Nicaragua places former first lady under house arrest | World news
MANAGUA, Nicaragua (AP) – Nicaraguan police announced Monday evening that they had placed former First Lady María Fernanda Flores Lanzas, wife of former President Arnoldo Aleman, under house arrest for alleged crimes against the state.
There was no mention of Aleman or his whereabouts. The police statement said she would remain under surveillance while the allegations against her are investigated.
Even before his arrest, writer and former Nicaraguan vice-president Sergio Ramírez said on Monday that there was “no possibility” of holding free elections in Nicaragua on November 7 and that the opposition forces who would participate in them. would only “legitimize” the re-election of President Daniel Ortega.
In an interview with the Associated Press in the United States where he was receiving medical treatment, the author of “Divine Punishment” said that Ortega, 75, had imposed a system of “terror” that prevents people from coming down. freely in the street. and that he will not tolerate any opposition election campaign.
“There is no possibility (of free elections) and the political force that goes all the way will do a lot of damage in Nicaragua, it will give democratic credibility to a process that is corrupted beforehand,” Ramírez said, winner of the Miguel Prix de Cervantes in 2017.
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“Elections where the majority of candidates who can oppose Ortega are in prison cannot be elections,” he said, referring to the arrests of five pre-candidates, among the nearly 20 arrests of opposition figures in recent weeks.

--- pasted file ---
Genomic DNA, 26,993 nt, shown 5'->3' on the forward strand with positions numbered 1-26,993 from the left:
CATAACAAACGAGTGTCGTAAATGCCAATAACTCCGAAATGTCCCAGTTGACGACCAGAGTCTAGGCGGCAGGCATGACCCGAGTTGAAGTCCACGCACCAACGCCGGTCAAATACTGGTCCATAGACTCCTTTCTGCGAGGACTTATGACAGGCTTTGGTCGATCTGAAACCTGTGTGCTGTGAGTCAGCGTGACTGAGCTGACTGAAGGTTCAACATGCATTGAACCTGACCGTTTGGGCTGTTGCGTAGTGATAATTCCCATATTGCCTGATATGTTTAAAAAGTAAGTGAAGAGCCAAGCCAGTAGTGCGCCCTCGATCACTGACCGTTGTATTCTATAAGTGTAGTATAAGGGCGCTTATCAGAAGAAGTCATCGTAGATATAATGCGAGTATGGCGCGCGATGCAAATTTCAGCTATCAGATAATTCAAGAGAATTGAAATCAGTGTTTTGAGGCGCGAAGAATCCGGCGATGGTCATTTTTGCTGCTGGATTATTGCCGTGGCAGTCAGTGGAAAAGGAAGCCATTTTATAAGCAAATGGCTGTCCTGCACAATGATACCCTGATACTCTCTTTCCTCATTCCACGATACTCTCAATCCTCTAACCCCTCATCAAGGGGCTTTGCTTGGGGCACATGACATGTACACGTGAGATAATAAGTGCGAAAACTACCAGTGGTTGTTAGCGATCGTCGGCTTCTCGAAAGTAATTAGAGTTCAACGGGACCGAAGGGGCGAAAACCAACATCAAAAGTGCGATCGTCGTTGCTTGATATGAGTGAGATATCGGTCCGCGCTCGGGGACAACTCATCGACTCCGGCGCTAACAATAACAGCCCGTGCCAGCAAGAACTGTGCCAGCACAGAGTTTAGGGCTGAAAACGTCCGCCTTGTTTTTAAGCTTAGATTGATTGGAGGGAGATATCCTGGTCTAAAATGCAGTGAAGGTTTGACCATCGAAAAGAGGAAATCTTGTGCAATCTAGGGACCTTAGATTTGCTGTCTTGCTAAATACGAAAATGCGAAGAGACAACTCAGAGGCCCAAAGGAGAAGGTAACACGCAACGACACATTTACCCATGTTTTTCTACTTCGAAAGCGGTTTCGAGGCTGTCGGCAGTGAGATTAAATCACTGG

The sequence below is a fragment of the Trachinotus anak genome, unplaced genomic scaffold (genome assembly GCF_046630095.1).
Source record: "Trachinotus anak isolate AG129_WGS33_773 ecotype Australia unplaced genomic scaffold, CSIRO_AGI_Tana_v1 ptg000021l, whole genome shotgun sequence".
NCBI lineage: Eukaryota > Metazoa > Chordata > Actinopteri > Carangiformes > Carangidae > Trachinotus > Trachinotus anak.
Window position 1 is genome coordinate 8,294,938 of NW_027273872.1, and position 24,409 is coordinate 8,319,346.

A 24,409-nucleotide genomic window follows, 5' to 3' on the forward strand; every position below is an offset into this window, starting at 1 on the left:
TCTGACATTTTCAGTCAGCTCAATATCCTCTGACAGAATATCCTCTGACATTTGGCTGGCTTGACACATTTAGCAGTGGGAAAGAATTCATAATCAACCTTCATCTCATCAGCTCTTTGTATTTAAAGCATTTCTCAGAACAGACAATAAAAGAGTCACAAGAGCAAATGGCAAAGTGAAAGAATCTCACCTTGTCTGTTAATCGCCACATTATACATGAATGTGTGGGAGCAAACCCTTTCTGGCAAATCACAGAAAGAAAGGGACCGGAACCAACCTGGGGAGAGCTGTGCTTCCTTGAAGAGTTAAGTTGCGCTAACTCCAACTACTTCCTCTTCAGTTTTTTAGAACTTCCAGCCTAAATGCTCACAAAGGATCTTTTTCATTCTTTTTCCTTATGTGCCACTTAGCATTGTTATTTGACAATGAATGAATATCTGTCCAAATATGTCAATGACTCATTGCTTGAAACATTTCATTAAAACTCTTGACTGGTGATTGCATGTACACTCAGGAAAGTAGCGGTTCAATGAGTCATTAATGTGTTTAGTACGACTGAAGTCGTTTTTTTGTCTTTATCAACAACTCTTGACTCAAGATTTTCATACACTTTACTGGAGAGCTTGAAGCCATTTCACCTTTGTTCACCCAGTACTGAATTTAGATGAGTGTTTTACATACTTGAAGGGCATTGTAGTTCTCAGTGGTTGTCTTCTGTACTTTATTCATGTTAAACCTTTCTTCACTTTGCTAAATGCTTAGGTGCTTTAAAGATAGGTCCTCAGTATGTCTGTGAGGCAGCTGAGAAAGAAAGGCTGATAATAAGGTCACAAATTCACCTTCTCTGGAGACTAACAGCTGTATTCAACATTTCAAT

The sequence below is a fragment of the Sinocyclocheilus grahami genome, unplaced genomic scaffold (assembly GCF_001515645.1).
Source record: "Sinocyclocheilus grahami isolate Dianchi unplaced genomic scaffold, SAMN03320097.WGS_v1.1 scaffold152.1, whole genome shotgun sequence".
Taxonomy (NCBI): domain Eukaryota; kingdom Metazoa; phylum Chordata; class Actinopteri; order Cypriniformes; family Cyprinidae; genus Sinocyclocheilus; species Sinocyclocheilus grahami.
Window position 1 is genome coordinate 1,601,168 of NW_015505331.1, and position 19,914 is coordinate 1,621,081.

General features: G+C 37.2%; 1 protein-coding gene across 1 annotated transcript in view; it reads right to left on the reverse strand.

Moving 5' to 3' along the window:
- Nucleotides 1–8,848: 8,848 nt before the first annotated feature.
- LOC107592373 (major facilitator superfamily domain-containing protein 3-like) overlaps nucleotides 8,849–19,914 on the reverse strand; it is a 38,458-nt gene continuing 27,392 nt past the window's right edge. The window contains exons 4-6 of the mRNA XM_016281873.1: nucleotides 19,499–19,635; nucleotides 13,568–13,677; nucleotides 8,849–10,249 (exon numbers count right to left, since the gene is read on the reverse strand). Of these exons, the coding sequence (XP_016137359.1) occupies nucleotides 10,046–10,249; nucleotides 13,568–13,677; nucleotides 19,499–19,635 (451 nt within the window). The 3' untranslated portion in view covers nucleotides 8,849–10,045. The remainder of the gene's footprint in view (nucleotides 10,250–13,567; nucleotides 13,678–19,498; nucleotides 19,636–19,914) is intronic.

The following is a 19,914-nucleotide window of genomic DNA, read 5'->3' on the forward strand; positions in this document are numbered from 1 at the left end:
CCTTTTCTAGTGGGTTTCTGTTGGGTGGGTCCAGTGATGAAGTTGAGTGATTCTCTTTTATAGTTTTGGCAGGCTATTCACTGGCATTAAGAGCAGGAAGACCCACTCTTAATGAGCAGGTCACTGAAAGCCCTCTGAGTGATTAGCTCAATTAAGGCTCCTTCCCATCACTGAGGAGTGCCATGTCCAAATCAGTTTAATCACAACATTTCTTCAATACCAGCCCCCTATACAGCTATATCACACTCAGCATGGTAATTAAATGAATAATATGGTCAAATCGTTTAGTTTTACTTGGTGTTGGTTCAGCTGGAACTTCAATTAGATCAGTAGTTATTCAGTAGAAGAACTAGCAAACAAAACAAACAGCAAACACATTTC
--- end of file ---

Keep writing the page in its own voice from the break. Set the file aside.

The government also excluded an opposition party that was to be the vehicle of the National Coalition, a broad opposition to run against Ortega in the elections.
“The parties that go all the way, that accept electoral defeat and the seats allocated to them in the National Assembly, are those that will give the strength to Daniel Ortega to claim legitimacy in the elections,” Ramírez said. “This is a very serious step.”
The crackdown has raised fear across the country.
“A lot of people are leaving the country en masse, as has not happened since 2018 and there is a lot of fear among the people,” Ramírez said. “Nobody knows if they will be next (detained by the police), nobody knows which house will be searched.”
After his loss to Violeta Chamorro in 1990, Ortega would never consider relinquishing power again, he said. This means not allowing a candidate like her daughter, Cristiana Chamorro, who could potentially unite the opposition and who has been under house arrest for three weeks.
On Monday evening, journalist Carlos Fernando Chamorro, brother of Cristiana Chamorro, said via Twitter that the police had raided his home. He demanded that they respect the welfare of his sister-in-law and other people with her.
“They will not be able to silence journalism,” he wrote. In May, police raided the offices of its online media Confidencial. The government seized the former offices of the outlet in December 2018.